What if you declared a war and your enemies did not show up?
On March 1, Colombian military forces pursued Revolutionary Armed Forces of Colombia (FARC) guerillas over the border into neighboring Ecuador. The operation resulted in the death of FARC deputy commander Raul Reyes and sixteen other guerillas. The killing of Reyes, part of the seven-member FARC secretariat, is arguably the most damaging blow struck by President Alvaro Uribe in his five-year campaign to crush the Marxist movement which has terrorized Colombia and the region for decades.
The specifics of the attack have not been made public. However, air-power was involved and Reyes’ location inside Ecuador was determined from a satellite phone he was tricked into using. Joshua Goodman reporting for Bloomberg writes, “President Alvaro Uribe spoke to Ecuadoran President Rafael Correa after the operation concluded. Correa, who has criticized cross-border incursions by Colombia’s military in the past, confirmed that combat took place on Ecuadorian soil.”
In the hours and days following the event, relations between Columbian and Ecuador deteriorated as both countries withdrew their ambassadors. Ecuador deployed 3,200 troops to the border which proceeded to capture five FARC terrorists. Yet it was the psychotic behavior of Venezuelan President Hugo Chavez which pushed this from a dispute between neighboring states to a regional war.
Chavez went off the deep end, proclaiming his solidarity with the terrorist struggle of the FARC. As the situation escalated, Chavez massed ten battalions, including tanks—approximately 9,000 troops—to the border. Uribe responded in a more measured manner, refusing to give in to Chavez’s theatrics and chest-pounding. Less than two weeks after the incident the three men shook hands. As reported in The Washington Post:
US intelligence hopes that Reyes’ death will unleash a power struggle and possible rift within Farc ranks, especially as the ageing rebel commander Manuel Marulanda is reportedly seriously ill and being cared for on an estate in Venezuela near the Colombian border.
Marulanda’s presence is believed to be a major reason that Mr Chavez moved 10,000 men and tanks to the Colombian border – to warn off Bogota from another cross-border attack.
Another senior Farc leader Ivan Rios was killed by his bodyguard on Friday, further fuelling hopes of a split in the guerrilla movement.
There are two stories related to this war that never happened. The first has to do with documents and money, a paper trail. The second has to do with Venezuelan domestic politics, the failure of the Bolivarian revolution.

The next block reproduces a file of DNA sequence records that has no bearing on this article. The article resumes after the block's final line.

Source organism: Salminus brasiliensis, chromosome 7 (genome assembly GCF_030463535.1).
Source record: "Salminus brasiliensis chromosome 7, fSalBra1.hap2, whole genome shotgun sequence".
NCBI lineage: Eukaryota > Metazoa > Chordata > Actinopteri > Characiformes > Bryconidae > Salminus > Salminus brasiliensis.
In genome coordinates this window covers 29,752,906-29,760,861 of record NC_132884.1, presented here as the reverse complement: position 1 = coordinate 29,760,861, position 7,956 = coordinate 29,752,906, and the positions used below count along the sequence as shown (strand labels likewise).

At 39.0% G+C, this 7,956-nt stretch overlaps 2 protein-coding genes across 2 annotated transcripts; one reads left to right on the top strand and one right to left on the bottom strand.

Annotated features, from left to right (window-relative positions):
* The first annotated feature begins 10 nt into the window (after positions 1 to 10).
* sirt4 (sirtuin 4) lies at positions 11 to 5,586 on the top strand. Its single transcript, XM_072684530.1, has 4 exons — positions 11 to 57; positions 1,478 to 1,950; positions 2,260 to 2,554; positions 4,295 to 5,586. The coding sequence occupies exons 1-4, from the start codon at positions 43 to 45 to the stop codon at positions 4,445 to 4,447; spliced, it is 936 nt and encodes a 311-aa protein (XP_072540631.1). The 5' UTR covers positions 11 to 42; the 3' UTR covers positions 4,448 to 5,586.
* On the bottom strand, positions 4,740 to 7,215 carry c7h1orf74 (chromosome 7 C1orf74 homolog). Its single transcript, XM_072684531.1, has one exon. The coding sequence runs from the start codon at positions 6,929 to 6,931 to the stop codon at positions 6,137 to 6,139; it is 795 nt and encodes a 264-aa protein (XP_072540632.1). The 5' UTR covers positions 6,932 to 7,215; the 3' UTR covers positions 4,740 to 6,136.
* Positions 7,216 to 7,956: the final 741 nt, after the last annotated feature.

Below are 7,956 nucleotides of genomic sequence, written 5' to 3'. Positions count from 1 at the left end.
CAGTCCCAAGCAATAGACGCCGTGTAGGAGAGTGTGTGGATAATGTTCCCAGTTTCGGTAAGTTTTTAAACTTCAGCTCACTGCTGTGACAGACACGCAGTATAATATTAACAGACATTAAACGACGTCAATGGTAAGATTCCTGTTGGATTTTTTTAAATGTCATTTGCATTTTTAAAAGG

In addition to killing Reyes, the raid netted three laptops. If the information contain within these computers is genuine and not a fabrication, the evidence is damning towards FARC, Chavez, and Correa. The Washington Post reports:
In the documents already discovered, the Colombians say, FARC chiefs admit to killing the sister of former President Cesar Gaviria and to planting a 2003 car bomb that killed 36 people at a club where Bogota’s upper crust gathered for squash and drinks.
Cocaine sales are discussed in other files, and a plan is floated to borrow money from Libya for the possible purchase of surface-to-air missiles, officials say. Uribe interprets several documents as indicating Chavez was planning to give the FARC $300 million.
Carlos Alberto Montaner opines in The Miami Herald:
It happens, however, that the incident between Colombia and Ecuador cannot be settled with a handshake. If Interpol determines that the three computers found in the camp of Raúl Reyes, the FARC’s second-in-command, are not a fabrication of the Colombian government of President Alvaro Uribe but really belonged to the narcoterrorist comandante killed by Colombian bombs, the International Crimes Court must take up the case, investigate the events in depth and punish the guilty.
The sentiment was expressed with total authority by Diego Arria, former U.N. Security Council president and an expert in these affairs: “The fact that the president of Colombia . . . denounced the presidents of Venezuela and Ecuador as collaborators with the terrorists who are holding 700 people hostage cannot be overlooked, no matter how many handshakes or forced smiles.”
True enough. The documents found in Reyes’ computer tell of funding the FARC’s activities with Venezuelan money. No less than 300 million petrodollars.
They describe the complicity of the government of President Rafael Correa of Ecuador, who assigned one of his principal ministers to be the liaison with the narcoguerrillas and offered to remove from the border any soldiers who interfered with the rebels’ work.
A missing dimension of much of the reporting has been a failure to examine what is happening inside Venezuela. Critics of Chavez note this attempt at war was conducted in hopes of increasing patriotism and the notions that the country is under attack from outside forces. For increasing numbers of Venezuelans, the failures of Chavez’s revolution are becoming apparent. Crime is increasing and Venezuela is experiencing food shortages that should be unheard of in a country with such astounding wealth. Price controls have not managed to decrease the inflation below 20%, the highest in Latin America and the Caribbean.